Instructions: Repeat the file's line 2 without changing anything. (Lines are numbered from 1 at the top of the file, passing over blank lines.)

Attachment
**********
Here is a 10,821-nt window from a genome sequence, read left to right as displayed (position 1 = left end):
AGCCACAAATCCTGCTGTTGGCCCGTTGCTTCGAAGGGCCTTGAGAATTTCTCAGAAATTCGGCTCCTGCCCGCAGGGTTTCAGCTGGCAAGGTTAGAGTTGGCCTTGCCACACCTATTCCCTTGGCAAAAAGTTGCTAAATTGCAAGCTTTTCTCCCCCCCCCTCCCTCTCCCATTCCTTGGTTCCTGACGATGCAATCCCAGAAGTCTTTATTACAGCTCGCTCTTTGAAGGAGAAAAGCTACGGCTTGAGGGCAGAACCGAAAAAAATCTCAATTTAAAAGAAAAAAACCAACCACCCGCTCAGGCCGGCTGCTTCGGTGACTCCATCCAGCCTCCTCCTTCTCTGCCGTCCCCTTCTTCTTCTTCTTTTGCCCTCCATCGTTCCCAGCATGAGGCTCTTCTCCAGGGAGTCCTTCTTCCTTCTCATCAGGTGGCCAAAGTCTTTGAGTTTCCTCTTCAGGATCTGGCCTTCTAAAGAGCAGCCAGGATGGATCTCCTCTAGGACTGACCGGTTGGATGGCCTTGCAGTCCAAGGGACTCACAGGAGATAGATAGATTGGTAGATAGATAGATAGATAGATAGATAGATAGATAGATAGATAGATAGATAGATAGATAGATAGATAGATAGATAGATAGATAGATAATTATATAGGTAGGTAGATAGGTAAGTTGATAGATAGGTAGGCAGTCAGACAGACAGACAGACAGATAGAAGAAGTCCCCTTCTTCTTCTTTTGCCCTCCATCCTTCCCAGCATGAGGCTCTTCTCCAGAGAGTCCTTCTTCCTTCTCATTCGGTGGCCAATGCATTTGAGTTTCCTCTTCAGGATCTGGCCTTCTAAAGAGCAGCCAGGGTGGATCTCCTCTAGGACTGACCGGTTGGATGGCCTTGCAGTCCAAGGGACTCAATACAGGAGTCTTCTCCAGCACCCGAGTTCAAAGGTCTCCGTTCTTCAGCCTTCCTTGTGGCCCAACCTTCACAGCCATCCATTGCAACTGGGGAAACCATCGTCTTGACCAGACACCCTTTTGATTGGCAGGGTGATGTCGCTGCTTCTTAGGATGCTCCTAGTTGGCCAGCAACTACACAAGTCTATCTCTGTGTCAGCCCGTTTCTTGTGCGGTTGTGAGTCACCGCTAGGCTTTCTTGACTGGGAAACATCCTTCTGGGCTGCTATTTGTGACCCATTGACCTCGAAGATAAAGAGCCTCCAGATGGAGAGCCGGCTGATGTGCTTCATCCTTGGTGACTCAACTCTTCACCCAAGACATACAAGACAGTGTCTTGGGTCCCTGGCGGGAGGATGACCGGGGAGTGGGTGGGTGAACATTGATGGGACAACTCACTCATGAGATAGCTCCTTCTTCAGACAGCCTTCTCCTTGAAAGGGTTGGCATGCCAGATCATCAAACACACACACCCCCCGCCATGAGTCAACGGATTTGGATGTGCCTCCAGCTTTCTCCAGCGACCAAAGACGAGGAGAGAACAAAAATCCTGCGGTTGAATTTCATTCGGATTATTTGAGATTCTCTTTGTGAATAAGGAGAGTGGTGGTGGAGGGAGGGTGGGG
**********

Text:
AGCCACAAATCCTGCTGTTGGCCCGTTGCTTCGAAGGGCCTTGAGAATTTCTCAGAAATTCGGCTCCTGCCCGCAGGGTTTCAGCTGGCAAGGTTAGAGTTGGCCTTGCCACACCTATTCCCTTGGCAAAAAGTTGCTAAATTGCAAGCTTTTCTCCCCCCCCCTCCCTCTCCCATTCCTTGGTTCCTGACGATGCAATCCCAGAAGTCTTTATTACAGCTCGCTCTTTGAAGGAGAAAAGCTACGGCTTGAGGGCAGAACCGAAAAAAATCTCAATTTAAAAGAAAAAAACCAACCACCCGCTCAGGCCGGCTGCTTCGGTGACTCCATCCAGCCTCCTCCTTCTCTGCCGTCCCCTTCTTCTTCTTCTTTTGCCCTCCATCGTTCCCAGCATGAGGCTCTTCTCCAGGGAGTCCTTCTTCCTTCTCATCAGGTGGCCAAAGTCTTTGAGTTTCCTCTTCAGGATCTGGCCTTCTAAAGAGCAGCCAGGATGGATCTCCTCTAGGACTGACCGGTTGGATGGCCTTGCAGTCCAAGGGACTCACAGGAGATAGATAGATTGGTAGATAGATAGATAGATAGATAGATAGATAGATAGATAGATAGATAGATAGATAGATAGATAGATAGATAGATAGATAGATAGATAATTATATAGGTAGGTAGATAGGTAAGTTGATAGATAGGTAGGCAGTCAGACAGACAGACAGACAGATAGAAGAAGTCCCCTTCTTCTTCTTTTGCCCTCCATCCTTCCCAGCATGAGGCTCTTCTCCAGAGAGTCCTTCTTCCTTCTCATTCGGTGGCCAATGCATTTGAGTTTCCTCTTCAGGATCTGGCCTTCTAAAGAGCAGCCAGGGTGGATCTCCTCTAGGACTGACCGGTTGGATGGCCTTGCAGTCCAAGGGACTCAATACAGGAGTCTTCTCCAGCACCCGAGTTCAAAGGTCTCCGTTCTTCAGCCTTCCTTGTGGCCCAACCTTCACAGCCATCCATTGCAACTGGGGAAACCATCGTCTTGACCAGACACCCTTTTGATTGGCAGGGTGATGTCGCTGCTTCTTAGGATGCTCCTAGTTGGCCAGCAACTACACAAGTCTATCTCTGTGTCAGCCCGTTTCTTGTGCGGTTGTGAGTCACCGCTAGGCTTTCTTGACTGGGAAACATCCTTCTGGGCTGCTATTTGTGACCCATTGACCTCGAAGATAAAGAGCCTCCAGATGGAGAGCCGGCTGATGTGCTTCATCCTTGGTGACTCAACTCTTCACCCAAGACATACAAGACAGTGTCTTGGGTCCCTGGCGGGAGGATGACCGGGGAGTGGGTGGGTGAACATTGATGGGACAACTCACTCATGAGATAGCTCCTTCTTCAGACAGCCTTCTCCTTGAAAGGGTTGGCATGCCAGATCATCAAACACACACACCCCCCGCCATGAGTCAACGGATTTGGATGTGCCTCCAGCTTTCTCCAGCGACCAAAGACGAGGAGAGAACAAAAATCCTGCGGTTGAATTTCATTCGGATTATTTGAGATTCTCTTTGTGAATAAGGAGAGTGGTGGTGGAGGGAGGGTGGGG